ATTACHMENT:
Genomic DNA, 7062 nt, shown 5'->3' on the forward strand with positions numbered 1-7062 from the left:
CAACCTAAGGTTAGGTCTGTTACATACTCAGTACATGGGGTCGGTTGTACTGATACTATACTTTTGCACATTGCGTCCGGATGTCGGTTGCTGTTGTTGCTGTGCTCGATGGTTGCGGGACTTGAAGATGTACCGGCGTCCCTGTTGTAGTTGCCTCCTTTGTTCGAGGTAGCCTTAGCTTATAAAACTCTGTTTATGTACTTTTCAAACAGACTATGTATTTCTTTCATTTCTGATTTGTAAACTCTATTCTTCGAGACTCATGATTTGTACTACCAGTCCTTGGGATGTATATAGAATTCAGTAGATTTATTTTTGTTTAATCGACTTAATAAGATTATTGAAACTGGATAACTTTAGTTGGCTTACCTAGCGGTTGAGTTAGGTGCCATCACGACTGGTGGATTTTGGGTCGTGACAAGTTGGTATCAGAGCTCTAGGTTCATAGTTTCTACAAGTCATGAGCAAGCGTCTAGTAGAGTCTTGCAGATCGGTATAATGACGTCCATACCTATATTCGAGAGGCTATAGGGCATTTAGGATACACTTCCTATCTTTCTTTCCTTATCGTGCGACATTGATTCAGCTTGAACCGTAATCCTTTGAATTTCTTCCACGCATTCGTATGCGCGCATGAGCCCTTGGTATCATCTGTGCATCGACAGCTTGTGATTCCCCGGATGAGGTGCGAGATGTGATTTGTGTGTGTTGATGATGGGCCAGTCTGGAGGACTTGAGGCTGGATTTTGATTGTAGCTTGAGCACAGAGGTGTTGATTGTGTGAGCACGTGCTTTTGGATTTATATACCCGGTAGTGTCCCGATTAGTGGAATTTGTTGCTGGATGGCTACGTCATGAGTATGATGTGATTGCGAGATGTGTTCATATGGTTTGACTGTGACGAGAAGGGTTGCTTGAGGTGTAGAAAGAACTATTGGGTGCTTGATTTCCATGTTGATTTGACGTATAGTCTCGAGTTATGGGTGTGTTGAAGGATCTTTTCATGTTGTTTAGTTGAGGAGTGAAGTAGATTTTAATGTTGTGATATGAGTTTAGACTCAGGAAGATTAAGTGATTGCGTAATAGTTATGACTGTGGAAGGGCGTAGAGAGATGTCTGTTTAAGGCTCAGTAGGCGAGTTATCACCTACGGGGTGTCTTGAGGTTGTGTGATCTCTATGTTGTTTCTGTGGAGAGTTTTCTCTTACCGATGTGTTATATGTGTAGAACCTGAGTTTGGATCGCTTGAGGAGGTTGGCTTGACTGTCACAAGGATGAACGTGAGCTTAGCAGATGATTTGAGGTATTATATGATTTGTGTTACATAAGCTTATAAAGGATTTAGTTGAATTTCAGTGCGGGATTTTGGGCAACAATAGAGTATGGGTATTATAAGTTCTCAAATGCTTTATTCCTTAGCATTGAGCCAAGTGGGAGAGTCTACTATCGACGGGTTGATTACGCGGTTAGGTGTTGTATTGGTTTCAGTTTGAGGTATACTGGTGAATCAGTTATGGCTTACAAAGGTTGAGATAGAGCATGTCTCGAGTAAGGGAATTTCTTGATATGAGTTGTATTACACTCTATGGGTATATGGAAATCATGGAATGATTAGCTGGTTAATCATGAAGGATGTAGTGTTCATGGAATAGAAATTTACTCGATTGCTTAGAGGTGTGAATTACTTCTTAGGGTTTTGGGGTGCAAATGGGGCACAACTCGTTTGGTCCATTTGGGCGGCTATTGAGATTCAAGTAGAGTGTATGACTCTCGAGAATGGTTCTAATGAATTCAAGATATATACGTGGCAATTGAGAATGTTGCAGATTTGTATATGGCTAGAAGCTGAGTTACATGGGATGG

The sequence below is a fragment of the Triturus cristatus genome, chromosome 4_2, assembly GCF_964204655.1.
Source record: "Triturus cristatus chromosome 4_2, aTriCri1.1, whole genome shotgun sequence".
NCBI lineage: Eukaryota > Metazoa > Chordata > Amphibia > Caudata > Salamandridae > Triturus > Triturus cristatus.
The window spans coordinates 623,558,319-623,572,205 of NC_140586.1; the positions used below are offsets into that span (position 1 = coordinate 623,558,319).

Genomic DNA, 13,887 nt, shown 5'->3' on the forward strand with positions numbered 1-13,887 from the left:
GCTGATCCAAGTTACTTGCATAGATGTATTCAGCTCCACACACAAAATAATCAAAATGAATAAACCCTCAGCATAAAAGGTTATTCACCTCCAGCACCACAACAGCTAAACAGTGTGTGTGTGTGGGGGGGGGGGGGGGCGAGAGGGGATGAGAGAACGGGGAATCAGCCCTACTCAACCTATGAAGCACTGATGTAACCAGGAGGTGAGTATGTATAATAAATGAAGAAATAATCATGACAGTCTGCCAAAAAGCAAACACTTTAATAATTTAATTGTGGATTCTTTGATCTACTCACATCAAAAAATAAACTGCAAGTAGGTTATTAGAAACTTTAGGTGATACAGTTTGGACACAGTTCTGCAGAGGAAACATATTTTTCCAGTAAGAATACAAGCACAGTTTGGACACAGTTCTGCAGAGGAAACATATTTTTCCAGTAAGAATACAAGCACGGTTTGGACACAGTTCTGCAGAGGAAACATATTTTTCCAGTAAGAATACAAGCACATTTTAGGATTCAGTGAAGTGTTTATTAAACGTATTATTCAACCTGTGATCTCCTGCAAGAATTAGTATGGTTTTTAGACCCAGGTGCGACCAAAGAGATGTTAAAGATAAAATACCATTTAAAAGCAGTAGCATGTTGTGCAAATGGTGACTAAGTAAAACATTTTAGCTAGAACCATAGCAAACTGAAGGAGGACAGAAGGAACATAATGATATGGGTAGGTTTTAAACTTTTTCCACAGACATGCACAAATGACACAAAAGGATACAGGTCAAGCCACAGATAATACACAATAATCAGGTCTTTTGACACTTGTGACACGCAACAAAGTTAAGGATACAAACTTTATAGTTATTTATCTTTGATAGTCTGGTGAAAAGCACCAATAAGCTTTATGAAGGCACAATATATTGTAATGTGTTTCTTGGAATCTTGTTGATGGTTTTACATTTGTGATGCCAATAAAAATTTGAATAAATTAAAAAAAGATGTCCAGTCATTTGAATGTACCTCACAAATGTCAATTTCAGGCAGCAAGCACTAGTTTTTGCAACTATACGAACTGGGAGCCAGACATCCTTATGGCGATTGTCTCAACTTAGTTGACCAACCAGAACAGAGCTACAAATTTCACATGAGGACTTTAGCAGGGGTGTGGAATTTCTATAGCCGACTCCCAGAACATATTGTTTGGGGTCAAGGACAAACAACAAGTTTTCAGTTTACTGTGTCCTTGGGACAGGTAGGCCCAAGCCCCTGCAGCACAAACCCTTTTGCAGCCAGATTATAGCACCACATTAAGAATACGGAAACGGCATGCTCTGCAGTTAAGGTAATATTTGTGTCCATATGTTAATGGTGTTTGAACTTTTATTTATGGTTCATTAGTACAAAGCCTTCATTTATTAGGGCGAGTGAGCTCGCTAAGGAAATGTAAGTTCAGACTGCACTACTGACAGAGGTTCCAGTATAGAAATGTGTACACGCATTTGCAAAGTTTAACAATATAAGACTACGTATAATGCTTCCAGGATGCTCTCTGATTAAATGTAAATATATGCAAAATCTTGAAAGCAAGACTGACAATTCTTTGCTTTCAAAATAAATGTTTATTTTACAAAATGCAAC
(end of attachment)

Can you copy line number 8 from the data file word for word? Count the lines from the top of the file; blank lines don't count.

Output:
GCTGATCCAAGTTACTTGCATAGATGTATTCAGCTCCACACACAAAATAATCAAAATGAATAAACCCTCAGCATAAAAGGTTATTCACCTCCAGCACCACAACAGCTAAACAGTGTGTGTGTGTGGGGGGGGGGGGGGGCGAGAGGGGATGAGAGAACGGGGAATCAGCCCTACTCAACCTATGAAGCACTGATGTAACCAGGAGGTGAGTATGTATAATAAATGAAGAAATAATCATGACAGTCTGCCAAAAAGCAAACACTTTAATAATTTAATTGTGGATTCTTTGATCTACTCACATCAAAAAATAAACTGCAAGTAGGTTATTAGAAACTTTAGGTGATACAGTTTGGACACAGTTCTGCAGAGGAAACATATTTTTCCAGTAAGAATACAAGCACAGTTTGGACACAGTTCTGCAGAGGAAACATATTTTTCCAGTAAGAATACAAGCACGGTTTGGACACAGTTCTGCAGAGGAAACATATTTTTCCAGTAAGAATACAAGCACATTTTAGGATTCAGTGAAGTGTTTATTAAACGTATTATTCAACCTGTGATCTCCTGCAAGAATTAGTATGGTTTTTAGACCCAGGTGCGACCAAAGAGATGTTAAAGATAAAATACCATTTAAAAGCAGTAGCATGTTGTGCAAATGGTGACTAAGTAAAACATTTTAGCTAGAACCATAGCAAACTGAAGGAGGACAGAAGGAACATAATGATATGGGTAGGTTTTAAACTTTTTCCACAGACATGCACAAATGACACAAAAGGATACAGGTCAAGCCACAGATAATACACAATAATCAGGTCTTTTGACACTTGTGACACGCAACAAAGTTAAGGATACAAACTTTATAGTTATTTATCTTTGATAGTCTGGTGAAAAGCACCAATAAGCTTTATGAAGGCACAATATATTGTAATGTGTTTCTTGGAATCTTGTTGATGGTTTTACATTTGTGATGCCAATAAAAATTTGAATAAATTAAAAAAAGATGTCCAGTCATTTGAATGTACCTCACAAATGTCAATTTCAGGCAGCAAGCACTAGTTTTTGCAACTATACGAACTGGGAGCCAGACATCCTTATGGCGATTGTCTCAACTTAGTTGACCAACCAGAACAGAGCTACAAATTTCACATGAGGACTTTAGCAGGGGTGTGGAATTTCTATAGCCGACTCCCAGAACATATTGTTTGGGGTCAAGGACAAACAACAAGTTTTCAGTTTACTGTGTCCTTGGGACAGGTAGGCCCAAGCCCCTGCAGCACAAACCCTTTTGCAGCCAGATTATAGCACCACATTAAGAATACGGAAACGGCATGCTCTGCAGTTAAGGTAATATTTGTGTCCATATGTTAATGGTGTTTGAACTTTTATTTATGGTTCATTAGTACAAAGCCTTCATTTATTAGGGCGAGTGAGCTCGCTAAGGAAATGTAAGTTCAGACTGCACTACTGACAGAGGTTCCAGTATAGAAATGTGTACACGCATTTGCAAAGTTTAACAATATAAGACTACGTATAATGCTTCCAGGATGCTCTCTGATTAAATGTAAATATATGCAAAATCTTGAAAGCAAGACTGACAATTCTTTGCTTTCAAAATAAATGTTTATTTTACAAAATGCAAC